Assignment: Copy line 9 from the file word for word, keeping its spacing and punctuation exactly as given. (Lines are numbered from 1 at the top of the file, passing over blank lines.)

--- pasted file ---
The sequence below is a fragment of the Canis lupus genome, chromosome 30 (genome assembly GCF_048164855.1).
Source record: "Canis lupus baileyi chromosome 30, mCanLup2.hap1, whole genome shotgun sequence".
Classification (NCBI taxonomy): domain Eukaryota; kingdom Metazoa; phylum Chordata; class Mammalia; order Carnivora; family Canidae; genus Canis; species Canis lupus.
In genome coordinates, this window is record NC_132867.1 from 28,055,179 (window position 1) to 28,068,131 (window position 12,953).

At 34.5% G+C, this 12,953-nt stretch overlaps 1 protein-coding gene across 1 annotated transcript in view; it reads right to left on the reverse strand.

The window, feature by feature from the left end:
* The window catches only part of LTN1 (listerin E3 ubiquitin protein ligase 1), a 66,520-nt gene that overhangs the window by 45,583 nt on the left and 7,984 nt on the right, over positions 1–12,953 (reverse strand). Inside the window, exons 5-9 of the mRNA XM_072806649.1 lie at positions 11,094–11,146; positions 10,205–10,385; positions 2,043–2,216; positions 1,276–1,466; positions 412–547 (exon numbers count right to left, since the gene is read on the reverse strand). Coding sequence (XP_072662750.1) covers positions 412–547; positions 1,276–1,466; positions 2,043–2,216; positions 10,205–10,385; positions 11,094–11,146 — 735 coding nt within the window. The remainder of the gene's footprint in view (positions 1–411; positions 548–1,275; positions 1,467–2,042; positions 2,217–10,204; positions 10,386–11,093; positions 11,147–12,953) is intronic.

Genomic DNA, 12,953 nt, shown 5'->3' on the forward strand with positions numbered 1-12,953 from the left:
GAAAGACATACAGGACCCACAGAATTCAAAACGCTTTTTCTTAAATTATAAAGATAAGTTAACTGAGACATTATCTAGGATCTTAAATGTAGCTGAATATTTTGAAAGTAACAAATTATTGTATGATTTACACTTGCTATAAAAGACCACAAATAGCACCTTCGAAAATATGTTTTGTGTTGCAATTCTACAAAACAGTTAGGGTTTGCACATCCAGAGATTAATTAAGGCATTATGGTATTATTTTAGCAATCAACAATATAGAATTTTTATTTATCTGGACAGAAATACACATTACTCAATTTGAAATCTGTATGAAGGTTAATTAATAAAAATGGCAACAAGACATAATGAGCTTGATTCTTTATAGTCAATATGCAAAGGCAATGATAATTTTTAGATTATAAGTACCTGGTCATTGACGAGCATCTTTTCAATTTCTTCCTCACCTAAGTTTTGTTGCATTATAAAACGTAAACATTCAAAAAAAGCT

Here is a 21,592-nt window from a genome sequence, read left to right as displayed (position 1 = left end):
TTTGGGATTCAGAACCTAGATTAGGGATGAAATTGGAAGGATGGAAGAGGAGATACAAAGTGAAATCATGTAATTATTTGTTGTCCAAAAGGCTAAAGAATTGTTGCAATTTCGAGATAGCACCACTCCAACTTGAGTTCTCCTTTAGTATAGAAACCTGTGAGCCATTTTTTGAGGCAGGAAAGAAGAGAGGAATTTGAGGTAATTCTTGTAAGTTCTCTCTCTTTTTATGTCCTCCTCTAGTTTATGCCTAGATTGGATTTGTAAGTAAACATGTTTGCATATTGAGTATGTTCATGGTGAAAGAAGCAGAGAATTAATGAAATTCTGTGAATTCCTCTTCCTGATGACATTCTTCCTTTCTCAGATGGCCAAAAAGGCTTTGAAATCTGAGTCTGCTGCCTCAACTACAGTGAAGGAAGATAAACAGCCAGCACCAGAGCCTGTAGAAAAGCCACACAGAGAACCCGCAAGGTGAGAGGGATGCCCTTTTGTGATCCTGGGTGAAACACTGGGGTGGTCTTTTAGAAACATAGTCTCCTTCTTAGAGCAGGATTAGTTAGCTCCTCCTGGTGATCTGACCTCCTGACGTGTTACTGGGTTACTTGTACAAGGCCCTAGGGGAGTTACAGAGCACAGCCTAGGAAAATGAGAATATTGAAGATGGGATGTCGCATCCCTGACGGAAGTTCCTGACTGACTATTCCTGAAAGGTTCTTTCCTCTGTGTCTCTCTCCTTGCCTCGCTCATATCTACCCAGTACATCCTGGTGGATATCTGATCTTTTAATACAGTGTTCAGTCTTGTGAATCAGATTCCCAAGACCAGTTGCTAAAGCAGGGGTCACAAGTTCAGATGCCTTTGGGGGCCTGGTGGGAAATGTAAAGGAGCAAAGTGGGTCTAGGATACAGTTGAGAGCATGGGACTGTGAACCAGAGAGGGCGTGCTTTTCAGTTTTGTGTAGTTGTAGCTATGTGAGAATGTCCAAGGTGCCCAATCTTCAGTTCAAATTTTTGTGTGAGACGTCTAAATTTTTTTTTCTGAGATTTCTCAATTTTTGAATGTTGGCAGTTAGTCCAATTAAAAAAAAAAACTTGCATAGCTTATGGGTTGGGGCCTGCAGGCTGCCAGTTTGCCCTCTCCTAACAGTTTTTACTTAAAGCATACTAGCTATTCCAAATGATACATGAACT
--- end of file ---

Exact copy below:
GAAAGACATACAGGACCCACAGAATTCAAAACGCTTTTTCTTAAATTATAAAGATAAGTTAACTGAGACATTATCTAGGATCTTAAATGTAGCTGAATATTTTGAAAGTAACAAATTATTGTATGATTTACACTTGCTATAAAAGACCACAAATAGCACCTTCGAAAATATGTTTTGTGTTGCAATTCTACAAAACAGTTAGGGTTTGCACATCCAGAGATTAATTAAGGCATTATGGTATTATTTTAGCAATCAACAATATAGAATTTTTATTTATCTGGACAGAAATACACATTACTCAATTTGAAATCTGTATGAAGGTTAATTAATAAAAATGGCAACAAGACATAATGAGCTTGATTCTTTATAGTCAATATGCAAAGGCAATGATAATTTTTAGATTATAAGTACCTGGTCATTGACGAGCATCTTTTCAATTTCTTCCTCACCTAAGTTTTGTTGCATTATAAAACGTAAACATTCAAAAAAAGCT